Ch. 1, Pg. 5: Tennyson, indeed, my father liked

…But it was the Tennyson of In Memoriam and Locksley Hall. I never heard from him of the Lotus Eaters or the Morte D’Arthur.”

Alfred, Lord Tennyson

Alfred, Lord Tennyson

That is, the more realistic Tennyson rather than the Tennyson of fantasy and myth.

“In Memoriam A. H. H.” is an extended meditation on the death of Tennyson’s friend Arthur Henry Hallam; it addresses the very Victorian themes of conflict within religious faith and omnipresent death and grief. “Locksley Hall” is a bitter lament for a lost love who has chosen a less worthy man than the narrator; it includes casual sexism that hints at its Victorian origins. “Locksley Hall” contains disconnected dream imagery verging on the fantastic, but is far more grounded overall than the “The Lotus Eaters” or the Arthurian poems.

“The Lotus Eaters” is based on Odysseus’s encounter with an island of, unsurprsingly, lotus eaters. The poem resembles Coleridge’s “Rime of the Ancient Mariner” in its fantastic content, maritime themes, eerie tone and its firmly established place in the English canon. 

Lewis might have slightly misspoken with his reference to the “Morte D’Arthur.” Tennyson did write a poem titled “Morte D’Arthur,” but it was part of his larger collection of Arthurian poems titled Idylls of the King, based on Sir Thomas Malory’s Morte D’Arthur. Lewis likely meant to refer to the larger work.

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Ch. 1, pg. 4: raconteur

Raconteur is French for storyteller. (Literally, “recounter.”) The word implies great skill in yarn-spinning–certainly a quality that Albert Lewis passed to his son.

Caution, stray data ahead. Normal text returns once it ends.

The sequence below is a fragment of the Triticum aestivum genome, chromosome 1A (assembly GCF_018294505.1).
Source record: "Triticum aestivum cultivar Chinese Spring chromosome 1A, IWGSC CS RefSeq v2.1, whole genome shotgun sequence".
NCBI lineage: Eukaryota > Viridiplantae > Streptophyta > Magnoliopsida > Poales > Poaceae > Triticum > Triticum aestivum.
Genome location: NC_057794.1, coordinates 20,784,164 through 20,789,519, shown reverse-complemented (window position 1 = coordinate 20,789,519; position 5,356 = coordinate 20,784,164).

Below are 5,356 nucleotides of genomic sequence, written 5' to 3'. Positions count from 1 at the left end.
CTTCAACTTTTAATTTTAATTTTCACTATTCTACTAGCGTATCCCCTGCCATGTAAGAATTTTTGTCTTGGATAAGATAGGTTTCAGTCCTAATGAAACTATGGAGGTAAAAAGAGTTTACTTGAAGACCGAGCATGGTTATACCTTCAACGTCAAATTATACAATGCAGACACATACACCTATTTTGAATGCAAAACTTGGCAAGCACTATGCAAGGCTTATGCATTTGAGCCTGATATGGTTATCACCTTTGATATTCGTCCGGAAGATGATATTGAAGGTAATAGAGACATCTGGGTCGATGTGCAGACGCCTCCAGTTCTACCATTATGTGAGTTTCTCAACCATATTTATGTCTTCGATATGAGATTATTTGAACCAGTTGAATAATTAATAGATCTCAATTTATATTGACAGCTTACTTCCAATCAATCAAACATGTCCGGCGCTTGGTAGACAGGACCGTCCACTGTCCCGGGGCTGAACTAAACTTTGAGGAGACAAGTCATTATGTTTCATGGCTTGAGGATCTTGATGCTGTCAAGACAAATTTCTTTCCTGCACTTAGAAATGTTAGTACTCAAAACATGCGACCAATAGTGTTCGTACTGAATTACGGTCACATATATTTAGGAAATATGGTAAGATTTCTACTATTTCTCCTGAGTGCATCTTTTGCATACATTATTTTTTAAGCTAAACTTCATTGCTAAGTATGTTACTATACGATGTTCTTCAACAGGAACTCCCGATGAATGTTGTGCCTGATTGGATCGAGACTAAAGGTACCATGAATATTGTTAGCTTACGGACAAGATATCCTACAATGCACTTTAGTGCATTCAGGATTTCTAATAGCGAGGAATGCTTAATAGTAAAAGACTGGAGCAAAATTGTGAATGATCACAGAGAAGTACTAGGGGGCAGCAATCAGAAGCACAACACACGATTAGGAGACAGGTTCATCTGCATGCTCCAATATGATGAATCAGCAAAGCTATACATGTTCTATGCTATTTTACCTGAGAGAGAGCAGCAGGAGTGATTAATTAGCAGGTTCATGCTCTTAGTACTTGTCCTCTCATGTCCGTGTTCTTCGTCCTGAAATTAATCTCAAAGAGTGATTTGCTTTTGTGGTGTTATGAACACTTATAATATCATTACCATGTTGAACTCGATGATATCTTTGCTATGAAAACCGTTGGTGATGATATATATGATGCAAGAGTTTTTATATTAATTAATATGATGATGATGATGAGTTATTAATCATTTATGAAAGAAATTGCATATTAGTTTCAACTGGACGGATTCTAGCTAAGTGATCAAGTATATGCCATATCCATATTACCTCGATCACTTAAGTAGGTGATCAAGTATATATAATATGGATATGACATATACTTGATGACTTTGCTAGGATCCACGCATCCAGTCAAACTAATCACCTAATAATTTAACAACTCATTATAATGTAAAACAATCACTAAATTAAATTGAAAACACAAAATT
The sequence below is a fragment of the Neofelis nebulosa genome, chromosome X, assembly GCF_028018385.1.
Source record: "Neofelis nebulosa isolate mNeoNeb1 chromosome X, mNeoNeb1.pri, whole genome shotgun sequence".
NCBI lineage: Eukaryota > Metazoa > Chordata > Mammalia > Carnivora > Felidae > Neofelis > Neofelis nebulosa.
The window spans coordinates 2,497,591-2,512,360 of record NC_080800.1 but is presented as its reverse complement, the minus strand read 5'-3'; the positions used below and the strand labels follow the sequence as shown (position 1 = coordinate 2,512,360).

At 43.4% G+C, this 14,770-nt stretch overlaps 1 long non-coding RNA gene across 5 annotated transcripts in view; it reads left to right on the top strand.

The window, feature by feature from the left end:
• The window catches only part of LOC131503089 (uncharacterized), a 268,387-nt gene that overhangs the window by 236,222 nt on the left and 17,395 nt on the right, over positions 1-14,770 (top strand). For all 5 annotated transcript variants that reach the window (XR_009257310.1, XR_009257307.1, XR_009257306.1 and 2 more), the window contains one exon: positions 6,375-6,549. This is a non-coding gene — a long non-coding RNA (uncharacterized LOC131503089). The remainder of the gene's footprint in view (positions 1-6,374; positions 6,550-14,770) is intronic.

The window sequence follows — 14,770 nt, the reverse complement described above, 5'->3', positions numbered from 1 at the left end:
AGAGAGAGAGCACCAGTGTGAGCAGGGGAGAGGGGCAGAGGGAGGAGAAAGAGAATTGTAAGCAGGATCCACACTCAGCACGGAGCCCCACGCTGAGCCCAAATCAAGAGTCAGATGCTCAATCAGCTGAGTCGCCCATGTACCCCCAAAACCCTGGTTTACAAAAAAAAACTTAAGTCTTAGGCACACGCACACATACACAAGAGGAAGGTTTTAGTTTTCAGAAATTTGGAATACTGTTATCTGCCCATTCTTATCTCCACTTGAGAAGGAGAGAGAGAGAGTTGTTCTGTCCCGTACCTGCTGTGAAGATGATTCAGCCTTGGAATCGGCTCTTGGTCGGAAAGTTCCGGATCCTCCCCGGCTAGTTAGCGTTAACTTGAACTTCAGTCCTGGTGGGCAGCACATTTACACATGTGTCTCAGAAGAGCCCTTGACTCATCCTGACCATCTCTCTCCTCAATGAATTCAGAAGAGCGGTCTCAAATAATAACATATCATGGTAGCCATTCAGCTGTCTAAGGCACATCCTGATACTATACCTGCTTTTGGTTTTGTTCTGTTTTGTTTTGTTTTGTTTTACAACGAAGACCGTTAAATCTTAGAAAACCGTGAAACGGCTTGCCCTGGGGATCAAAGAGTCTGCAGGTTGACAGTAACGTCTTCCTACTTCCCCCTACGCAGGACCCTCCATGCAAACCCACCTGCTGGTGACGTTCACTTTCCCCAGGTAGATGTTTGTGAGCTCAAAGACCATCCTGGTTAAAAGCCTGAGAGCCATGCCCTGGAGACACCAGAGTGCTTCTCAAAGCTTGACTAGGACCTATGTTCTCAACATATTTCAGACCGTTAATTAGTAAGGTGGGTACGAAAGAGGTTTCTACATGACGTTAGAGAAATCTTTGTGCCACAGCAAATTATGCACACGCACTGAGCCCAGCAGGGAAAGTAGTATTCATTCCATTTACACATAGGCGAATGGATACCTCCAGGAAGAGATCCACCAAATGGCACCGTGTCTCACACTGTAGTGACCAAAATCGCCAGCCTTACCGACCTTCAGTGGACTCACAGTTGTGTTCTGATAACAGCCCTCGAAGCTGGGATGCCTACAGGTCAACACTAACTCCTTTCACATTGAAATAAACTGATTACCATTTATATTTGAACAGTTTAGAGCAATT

Published in: on November 29, 2008 at 9:42 pm  Leave a Comment  
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Ch. 1, Pg. 4: W. W. Jacobs

W. W. Jacobs usually wrote humorous stories about life at sea. Punch magazine wrote that his stories featured “men who go down to the sea in ships of moderate tonnage; stories told with such fresh and unforced fun that their drollery is perfectly irresistible.” The great English humorist P.G. Wodehouse mentions Jacobs with respect in his autobiography, Bring On The Girls.

Strangely enough, Jacobs is most famous today for his eerie stories, including “The Monkey’s Paw” and “The Toll House.”

Published in: on November 23, 2008 at 9:23 pm  Leave a Comment  
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Page 4: in following the career of Phineas Finn

Anthony Trollope’s character Phineas Finn runs for and wins a seat in Parliament. Like Lewis’s father, Finn is Irish. Finn appears in an eponymous novel and its sequel, Phineas Redux.

Full text of Phineas Finn at Project Gutenberg

Full text of Phineas Redux at Project Gutenberg

 

Published in: on November 23, 2008 at 9:05 pm  Leave a Comment  
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Ch. 1, Pg. 4: Quixotic

Don Quixote and Sancho, by Gustave Dore

Generally, quixotic is an adjective meaning optimistic to the point of foolishness, derived from Miguel de Cervantes’s character Don Quixote. However, Lewis here refers to another aspect of the character of Don Quixote–his overdeveloped sense of chivalry and correspondingly, his Spanish sense of honor.

Full text of Don Quixote (English translation) at Project Gutenberg

Published in: on November 23, 2008 at 8:46 pm  Leave a Comment  
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Ch. 1, pg. 3: the son of a solicitor

A solicitor is one of the two types of lawyers in the United Kingdom. The other type is the barrister. A barrister speaks in court; a solicitor does everything else.

Published in: on October 18, 2008 at 10:02 pm  Leave a Comment  
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